Let’s rewind things to 2014…
I’d graduated with a first class honours degree from university and managed to bag myself the job of my dreams at an Oxford-based PR agency that worked with household brands. I thought it was a fluke.
Someone actually wanted to hire me to do this thing called PR, and I was ready for all of the prosecco lunches and early starts that a young hungry PR could manage, and ready to build my own little black book of journalist contacts.
After joining the agency, I did everything by the book.
Only 16 months into the role – and two promotions later – I’d secured my first front page piece of coverage in the Daily Mirror for a DIY campaign I was working on with my talented team. My boyfriend bought it for me as a keepsake from our local newsagent and my mum refused to throw it away, like it was a certificate from school. I had to go and pick the paper up from her house to include it in my presentation:
Let’s fast forward five years and I’m on stage at MozCon talking about how we can merge traditional PR with digital PR and throw some SEO in there too, in order to create campaigns that have the primary aim of increasing search visibility and rankings. Just like this one:
The campaign was based on insight that 37% of millennials book a holiday off the back of the images they see on social media, so we took to Instagram and ‘The most popular beaches according to Instagram’ was born. We secured 66 followed links within 2 weeks.
But not every campaign we launch performs that well because link building as an SEO tactic is inconsistent.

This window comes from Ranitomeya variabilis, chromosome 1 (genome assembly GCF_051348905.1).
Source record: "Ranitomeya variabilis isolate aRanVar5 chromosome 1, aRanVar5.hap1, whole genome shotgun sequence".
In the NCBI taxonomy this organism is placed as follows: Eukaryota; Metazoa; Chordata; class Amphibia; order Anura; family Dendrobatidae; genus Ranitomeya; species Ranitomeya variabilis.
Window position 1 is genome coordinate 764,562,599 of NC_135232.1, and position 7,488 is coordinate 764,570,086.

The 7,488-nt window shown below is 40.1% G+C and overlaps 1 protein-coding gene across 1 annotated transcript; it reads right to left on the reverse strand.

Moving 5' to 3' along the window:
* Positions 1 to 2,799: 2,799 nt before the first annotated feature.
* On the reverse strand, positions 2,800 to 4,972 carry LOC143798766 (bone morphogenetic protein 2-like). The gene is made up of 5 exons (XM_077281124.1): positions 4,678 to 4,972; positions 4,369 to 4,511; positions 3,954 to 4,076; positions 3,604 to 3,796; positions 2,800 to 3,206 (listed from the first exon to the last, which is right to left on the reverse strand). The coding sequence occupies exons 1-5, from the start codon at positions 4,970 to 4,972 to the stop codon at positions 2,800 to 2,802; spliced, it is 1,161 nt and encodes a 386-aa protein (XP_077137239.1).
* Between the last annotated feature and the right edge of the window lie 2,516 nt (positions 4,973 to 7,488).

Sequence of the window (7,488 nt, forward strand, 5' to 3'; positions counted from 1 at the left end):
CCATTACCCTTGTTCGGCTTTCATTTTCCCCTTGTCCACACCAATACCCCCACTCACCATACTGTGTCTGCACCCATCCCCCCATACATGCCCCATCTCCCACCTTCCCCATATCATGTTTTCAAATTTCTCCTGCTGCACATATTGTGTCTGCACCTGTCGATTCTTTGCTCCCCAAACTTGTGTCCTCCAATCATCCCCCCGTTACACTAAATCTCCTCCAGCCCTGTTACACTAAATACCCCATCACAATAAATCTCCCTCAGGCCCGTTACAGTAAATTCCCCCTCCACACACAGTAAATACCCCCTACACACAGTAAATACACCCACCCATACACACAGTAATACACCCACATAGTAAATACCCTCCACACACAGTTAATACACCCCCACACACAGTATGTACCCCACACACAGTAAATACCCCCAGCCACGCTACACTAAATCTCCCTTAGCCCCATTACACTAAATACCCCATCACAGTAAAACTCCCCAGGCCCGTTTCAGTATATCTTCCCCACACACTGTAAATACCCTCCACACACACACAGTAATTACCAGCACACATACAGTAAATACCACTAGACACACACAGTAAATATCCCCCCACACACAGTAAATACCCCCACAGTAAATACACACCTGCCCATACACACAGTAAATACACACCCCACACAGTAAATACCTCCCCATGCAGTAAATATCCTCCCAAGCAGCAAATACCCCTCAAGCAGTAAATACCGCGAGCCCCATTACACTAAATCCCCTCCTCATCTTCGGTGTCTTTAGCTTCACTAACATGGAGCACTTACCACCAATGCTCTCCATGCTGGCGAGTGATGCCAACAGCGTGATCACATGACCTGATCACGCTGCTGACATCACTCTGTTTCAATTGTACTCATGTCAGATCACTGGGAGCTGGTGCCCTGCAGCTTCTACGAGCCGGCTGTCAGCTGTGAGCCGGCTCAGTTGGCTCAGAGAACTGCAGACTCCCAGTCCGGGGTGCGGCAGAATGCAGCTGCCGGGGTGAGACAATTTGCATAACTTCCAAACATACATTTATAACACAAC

Why did this campaign perform so well?
We launched in the run up to National Beach Day in June and got ahead of other travel brands talking about beaches – all of this was an incredibly conscious decision because we knew the national, travel and lifestyle press would be talking about beaches as a topic in high summer. Leading writers would have been briefed to write about long haul holidays and specifically beaches during June, so as a brand we just had to give them content to cover. The campaign was a success because we tied it into a type of journalism called planned editorial.
Planned editorial features can be written months in advance by writers because they know within a given time frame they have to write about the topic, and they’re just waiting for the final components of their feature to be revealed so they can hit publish.
As an industry, we’re delivering inconsistent link building results because the majority of our campaigns tie into just planned editorial topics. Does this kind of graph look familiar?